Most of the dice are good quality, with some a great mix of colors and numbering. A few are mediocre with the numbers already partially rubbed off or nicks or other irregularity. None of them are exceptional, but they make a nice filler set and would be a good stocking stuffer or travel set. Even ignoring the duplicate set and the partial set, it still comes out to be only $1.43 per set (or, per dice, at a 110 dice total, $0.18). Though not exceptionally so, that tends to be cheaper than one-at-a-time method or the pre-made-set method. I would generally rank the overall dice-quality as fair and the overall value as good. Just don't expect any amazing surprise.

Ok, here are the pictures. The last one is me putting them into my dice tower.

A zipper bag full of dice

Different sets of dice laid out on floor

Different sets of dice laid out on floor

Dice stored in a dice box



BLOT: (21 Feb 2015 - 09:23:22 AM)

For my bookstore friends, "honest" labels for Barnes and Noble style displays...

Working in a bookstore, I have four or five years experience. Shopping in a bookstore, I have three decades. And one of the most fascinating failures of flow is the endcap display, generally designed around a ersatz category such as "Books containing people eating peanut butter" or "This person died" or "It's Superbowl weekend, here are books somehow related to Friday Night Lights because...I don't know...sportsball". Because they are a blend of employee/manager driven and corporate driven, you get a glimpse into the mind of the people who make up the chain. Here is a Lovecraft-themed one designed as a package by corporate, skipping over the good titles and going straight for the ones they think they can sell. Here is one about fun travel adventures, dictated by corporate but left up to employees, that has a copy of Jon Krakaeuer's Into the Wild right in the front and center. Like I said, fascinating.

The problem with them is that they do not seem to work. People's eyes gloss over them. Maybe if they see a book or name they like, they might stop and browse, but unless the theme really resonates with them they usually don't stick around very long, especially since your average display looks increasingly like this...

a scattering of rectangles representing the layout of encaps

...and the full, lush, organic vibe that seems to attract people to book displays is weeded out to make sure the books, and other non-book items blended in, have as few titles as possible and those titles are glimpsable from a distance. Space in between books is one of the least attractive thing in a book display, unless carefully balanced, and it is rampant nowadays.

Secondly, bookstores only stock 1-2 copies of a book, so these displays eat up every copy the store has, meaning shoppers have to play "guess the endcap" to find books sometime.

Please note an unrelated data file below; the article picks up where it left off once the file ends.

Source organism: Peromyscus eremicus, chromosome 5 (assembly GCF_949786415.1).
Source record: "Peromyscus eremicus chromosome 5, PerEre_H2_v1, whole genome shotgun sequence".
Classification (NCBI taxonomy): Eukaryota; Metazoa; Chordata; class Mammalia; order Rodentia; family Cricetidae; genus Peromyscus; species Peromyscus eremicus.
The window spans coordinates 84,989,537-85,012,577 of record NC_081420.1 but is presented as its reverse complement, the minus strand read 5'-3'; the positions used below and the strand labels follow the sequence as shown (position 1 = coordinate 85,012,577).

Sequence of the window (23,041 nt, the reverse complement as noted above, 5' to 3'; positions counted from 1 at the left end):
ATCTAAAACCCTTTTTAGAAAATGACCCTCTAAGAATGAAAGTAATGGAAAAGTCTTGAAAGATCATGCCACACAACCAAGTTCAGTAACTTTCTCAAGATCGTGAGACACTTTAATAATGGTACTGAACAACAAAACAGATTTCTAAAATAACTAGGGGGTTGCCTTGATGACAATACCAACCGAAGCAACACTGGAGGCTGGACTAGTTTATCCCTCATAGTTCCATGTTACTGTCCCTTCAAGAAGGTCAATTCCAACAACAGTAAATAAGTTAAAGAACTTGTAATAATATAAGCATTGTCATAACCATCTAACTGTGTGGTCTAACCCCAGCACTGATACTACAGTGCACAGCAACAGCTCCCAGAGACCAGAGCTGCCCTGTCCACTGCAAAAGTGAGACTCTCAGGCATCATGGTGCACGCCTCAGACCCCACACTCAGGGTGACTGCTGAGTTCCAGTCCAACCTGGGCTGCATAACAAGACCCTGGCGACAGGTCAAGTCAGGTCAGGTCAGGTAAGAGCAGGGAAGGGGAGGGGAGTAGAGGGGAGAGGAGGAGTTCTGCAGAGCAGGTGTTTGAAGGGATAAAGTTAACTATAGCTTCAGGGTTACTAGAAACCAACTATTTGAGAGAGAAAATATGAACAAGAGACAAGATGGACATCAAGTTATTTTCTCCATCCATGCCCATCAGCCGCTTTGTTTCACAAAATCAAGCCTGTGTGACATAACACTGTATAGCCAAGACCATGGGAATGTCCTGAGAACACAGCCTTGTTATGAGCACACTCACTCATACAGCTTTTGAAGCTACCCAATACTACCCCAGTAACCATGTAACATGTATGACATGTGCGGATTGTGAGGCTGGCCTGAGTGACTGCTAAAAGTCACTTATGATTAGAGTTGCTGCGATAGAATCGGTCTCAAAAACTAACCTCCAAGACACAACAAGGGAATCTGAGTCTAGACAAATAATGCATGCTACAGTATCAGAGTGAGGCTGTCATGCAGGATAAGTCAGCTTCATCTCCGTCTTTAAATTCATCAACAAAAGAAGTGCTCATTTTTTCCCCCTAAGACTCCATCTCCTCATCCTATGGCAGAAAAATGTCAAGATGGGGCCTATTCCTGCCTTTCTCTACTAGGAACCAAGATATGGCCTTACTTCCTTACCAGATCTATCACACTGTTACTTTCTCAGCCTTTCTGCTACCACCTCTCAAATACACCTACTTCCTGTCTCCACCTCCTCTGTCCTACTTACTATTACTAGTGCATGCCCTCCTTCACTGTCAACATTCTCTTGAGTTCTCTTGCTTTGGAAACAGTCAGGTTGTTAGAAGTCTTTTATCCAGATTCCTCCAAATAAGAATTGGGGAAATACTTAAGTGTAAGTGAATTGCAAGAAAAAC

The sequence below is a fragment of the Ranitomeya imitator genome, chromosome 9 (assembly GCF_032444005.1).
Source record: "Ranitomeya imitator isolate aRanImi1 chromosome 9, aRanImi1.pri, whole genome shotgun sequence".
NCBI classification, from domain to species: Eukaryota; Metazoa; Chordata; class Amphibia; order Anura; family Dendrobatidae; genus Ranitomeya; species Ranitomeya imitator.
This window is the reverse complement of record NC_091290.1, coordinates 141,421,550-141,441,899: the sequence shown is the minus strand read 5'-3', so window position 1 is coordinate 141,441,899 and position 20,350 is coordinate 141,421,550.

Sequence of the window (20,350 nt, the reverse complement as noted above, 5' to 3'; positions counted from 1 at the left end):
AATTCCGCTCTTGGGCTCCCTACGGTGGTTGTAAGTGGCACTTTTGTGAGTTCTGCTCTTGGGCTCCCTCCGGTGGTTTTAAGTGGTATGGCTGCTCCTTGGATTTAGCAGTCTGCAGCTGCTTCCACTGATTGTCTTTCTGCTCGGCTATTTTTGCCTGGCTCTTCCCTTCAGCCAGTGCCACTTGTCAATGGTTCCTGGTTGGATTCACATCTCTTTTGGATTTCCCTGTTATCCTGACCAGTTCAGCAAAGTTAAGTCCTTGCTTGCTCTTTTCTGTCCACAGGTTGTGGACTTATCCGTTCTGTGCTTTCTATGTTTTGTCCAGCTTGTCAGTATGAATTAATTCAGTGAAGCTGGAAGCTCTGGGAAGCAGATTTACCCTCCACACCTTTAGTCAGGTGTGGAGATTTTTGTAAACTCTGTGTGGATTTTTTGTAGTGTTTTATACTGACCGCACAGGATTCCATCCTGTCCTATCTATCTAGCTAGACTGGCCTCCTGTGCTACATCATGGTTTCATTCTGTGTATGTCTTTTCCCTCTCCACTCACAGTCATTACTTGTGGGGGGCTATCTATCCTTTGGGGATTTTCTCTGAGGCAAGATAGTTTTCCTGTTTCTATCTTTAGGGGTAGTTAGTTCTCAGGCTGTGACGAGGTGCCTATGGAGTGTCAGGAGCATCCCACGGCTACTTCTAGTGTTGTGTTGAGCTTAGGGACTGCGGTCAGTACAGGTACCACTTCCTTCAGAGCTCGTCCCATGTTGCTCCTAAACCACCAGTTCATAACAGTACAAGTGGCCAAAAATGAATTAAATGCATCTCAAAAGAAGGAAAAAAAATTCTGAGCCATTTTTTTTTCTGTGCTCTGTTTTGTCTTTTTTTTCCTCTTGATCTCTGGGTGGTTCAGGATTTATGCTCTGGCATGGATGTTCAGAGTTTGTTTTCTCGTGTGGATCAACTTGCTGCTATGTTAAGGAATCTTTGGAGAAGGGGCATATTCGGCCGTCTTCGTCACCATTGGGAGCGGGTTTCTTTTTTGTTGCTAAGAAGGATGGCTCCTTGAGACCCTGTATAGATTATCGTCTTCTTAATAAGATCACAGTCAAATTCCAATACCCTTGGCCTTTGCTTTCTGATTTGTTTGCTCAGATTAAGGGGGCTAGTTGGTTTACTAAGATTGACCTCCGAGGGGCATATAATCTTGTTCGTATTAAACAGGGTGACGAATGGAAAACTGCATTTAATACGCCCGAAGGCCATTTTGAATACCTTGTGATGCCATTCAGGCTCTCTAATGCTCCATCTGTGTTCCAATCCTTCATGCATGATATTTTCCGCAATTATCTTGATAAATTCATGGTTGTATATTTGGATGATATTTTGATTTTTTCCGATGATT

Thirdly, while these endcaps can be a passion project for some workers, I've spotted, from the manager-of-a-bookstore side, how it can break down when one worker has a vision and some other worker, driven by a belief that all displays should have the same flavor or the same level of neatness or that worker #1 missed some obvious choice, constantly interferes. And shoppers use them for the "quick-shelve" option. This is assuming, of course, that the display is not already littered with trash as people have dropped off half-drunk, humidity-sweating Frappucinos® along the way.

Finally, their most damning characteristic is simply an overall lack of vibrancy. Little about them really scream, "Come in and SHOP!" and so they interact with only casual browsers who stumble upon them while a) wasting time or b) trying to find some specific book they want. Had stores set it up so that people knew, from the front, that there was an EXCITING DISPLAY ABOUT X or an INTERESTING DISPLAY ABOUT Y, ALL THIS MONTH, it might actually drive book sales instead of being one of the things-bookstores-do. This is not always true. Some bookstores have amazing ones. Just, you know, in general.

That rant aside, I came across a Tumblr post where Obvious Plant [I assume] has worked out a few "honest" ones, and it made me chuckle. Such as "Dudes Who Lost Their Shirts" and "Women with Short, Professional Haircuts". See those samples below, or click the link above for full.

bookstore display with the kind of romance covers where men are shirtless

bookstore display with books featuring professional women

Book Publication and Industry


BLOT: (15 Feb 2015 - 09:10:04 AM)

As Spotted on Tumblr...How, Why, When? Demons.

A ring made of branchs with a caption describing it as demons

spotted on marmalade.tumblr.com.


BLOT: (12 Feb 2015 - 09:27:27 AM)

To the Devil a Daughter (1976)

Christopher Lee leers while others look on in dismay